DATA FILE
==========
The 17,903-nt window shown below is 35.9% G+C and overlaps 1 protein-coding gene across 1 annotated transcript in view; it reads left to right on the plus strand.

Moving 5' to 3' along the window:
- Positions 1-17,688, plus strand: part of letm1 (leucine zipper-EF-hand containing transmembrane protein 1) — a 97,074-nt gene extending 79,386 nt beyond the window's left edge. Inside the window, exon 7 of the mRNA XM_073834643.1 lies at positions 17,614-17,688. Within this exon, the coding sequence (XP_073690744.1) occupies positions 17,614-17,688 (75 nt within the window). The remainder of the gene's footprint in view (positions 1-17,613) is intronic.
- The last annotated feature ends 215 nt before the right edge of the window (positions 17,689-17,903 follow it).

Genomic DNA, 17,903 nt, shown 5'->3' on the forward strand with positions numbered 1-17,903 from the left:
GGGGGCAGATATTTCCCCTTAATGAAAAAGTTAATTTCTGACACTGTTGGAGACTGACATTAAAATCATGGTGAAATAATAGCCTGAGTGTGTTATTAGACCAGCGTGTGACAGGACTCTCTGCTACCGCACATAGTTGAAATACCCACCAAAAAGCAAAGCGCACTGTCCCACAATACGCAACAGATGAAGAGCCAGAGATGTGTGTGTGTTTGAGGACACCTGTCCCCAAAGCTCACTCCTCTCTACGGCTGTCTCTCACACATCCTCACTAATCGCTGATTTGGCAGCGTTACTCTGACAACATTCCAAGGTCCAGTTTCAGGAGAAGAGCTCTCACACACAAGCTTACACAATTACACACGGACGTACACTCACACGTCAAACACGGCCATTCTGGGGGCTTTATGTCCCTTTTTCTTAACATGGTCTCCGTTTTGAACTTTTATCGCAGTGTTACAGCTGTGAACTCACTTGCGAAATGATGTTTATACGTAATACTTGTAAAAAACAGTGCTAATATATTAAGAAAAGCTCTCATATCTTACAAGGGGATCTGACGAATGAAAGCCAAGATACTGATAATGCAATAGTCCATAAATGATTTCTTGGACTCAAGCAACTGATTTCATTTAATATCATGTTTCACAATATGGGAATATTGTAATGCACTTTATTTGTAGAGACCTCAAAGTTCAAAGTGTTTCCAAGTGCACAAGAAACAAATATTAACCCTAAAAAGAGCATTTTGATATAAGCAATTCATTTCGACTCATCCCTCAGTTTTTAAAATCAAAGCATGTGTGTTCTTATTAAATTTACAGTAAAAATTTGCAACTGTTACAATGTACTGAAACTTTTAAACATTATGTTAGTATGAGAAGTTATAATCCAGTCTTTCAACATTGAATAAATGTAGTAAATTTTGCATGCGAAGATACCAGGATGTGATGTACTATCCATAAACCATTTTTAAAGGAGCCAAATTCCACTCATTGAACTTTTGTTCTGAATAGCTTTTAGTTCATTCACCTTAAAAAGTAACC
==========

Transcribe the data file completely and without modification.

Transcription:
The 17,903-nt window shown below is 35.9% G+C and overlaps 1 protein-coding gene across 1 annotated transcript in view; it reads left to right on the plus strand.

Moving 5' to 3' along the window:
- Positions 1-17,688, plus strand: part of letm1 (leucine zipper-EF-hand containing transmembrane protein 1) — a 97,074-nt gene extending 79,386 nt beyond the window's left edge. Inside the window, exon 7 of the mRNA XM_073834643.1 lies at positions 17,614-17,688. Within this exon, the coding sequence (XP_073690744.1) occupies positions 17,614-17,688 (75 nt within the window). The remainder of the gene's footprint in view (positions 1-17,613) is intronic.
- The last annotated feature ends 215 nt before the right edge of the window (positions 17,689-17,903 follow it).

Genomic DNA, 17,903 nt, shown 5'->3' on the forward strand with positions numbered 1-17,903 from the left:
GGGGGCAGATATTTCCCCTTAATGAAAAAGTTAATTTCTGACACTGTTGGAGACTGACATTAAAATCATGGTGAAATAATAGCCTGAGTGTGTTATTAGACCAGCGTGTGACAGGACTCTCTGCTACCGCACATAGTTGAAATACCCACCAAAAAGCAAAGCGCACTGTCCCACAATACGCAACAGATGAAGAGCCAGAGATGTGTGTGTGTTTGAGGACACCTGTCCCCAAAGCTCACTCCTCTCTACGGCTGTCTCTCACACATCCTCACTAATCGCTGATTTGGCAGCGTTACTCTGACAACATTCCAAGGTCCAGTTTCAGGAGAAGAGCTCTCACACACAAGCTTACACAATTACACACGGACGTACACTCACACGTCAAACACGGCCATTCTGGGGGCTTTATGTCCCTTTTTCTTAACATGGTCTCCGTTTTGAACTTTTATCGCAGTGTTACAGCTGTGAACTCACTTGCGAAATGATGTTTATACGTAATACTTGTAAAAAACAGTGCTAATATATTAAGAAAAGCTCTCATATCTTACAAGGGGATCTGACGAATGAAAGCCAAGATACTGATAATGCAATAGTCCATAAATGATTTCTTGGACTCAAGCAACTGATTTCATTTAATATCATGTTTCACAATATGGGAATATTGTAATGCACTTTATTTGTAGAGACCTCAAAGTTCAAAGTGTTTCCAAGTGCACAAGAAACAAATATTAACCCTAAAAAGAGCATTTTGATATAAGCAATTCATTTCGACTCATCCCTCAGTTTTTAAAATCAAAGCATGTGTGTTCTTATTAAATTTACAGTAAAAATTTGCAACTGTTACAATGTACTGAAACTTTTAAACATTATGTTAGTATGAGAAGTTATAATCCAGTCTTTCAACATTGAATAAATGTAGTAAATTTTGCATGCGAAGATACCAGGATGTGATGTACTATCCATAAACCATTTTTAAAGGAGCCAAATTCCACTCATTGAACTTTTGTTCTGAATAGCTTTTAGTTCATTCACCTTAAAAAGTAACC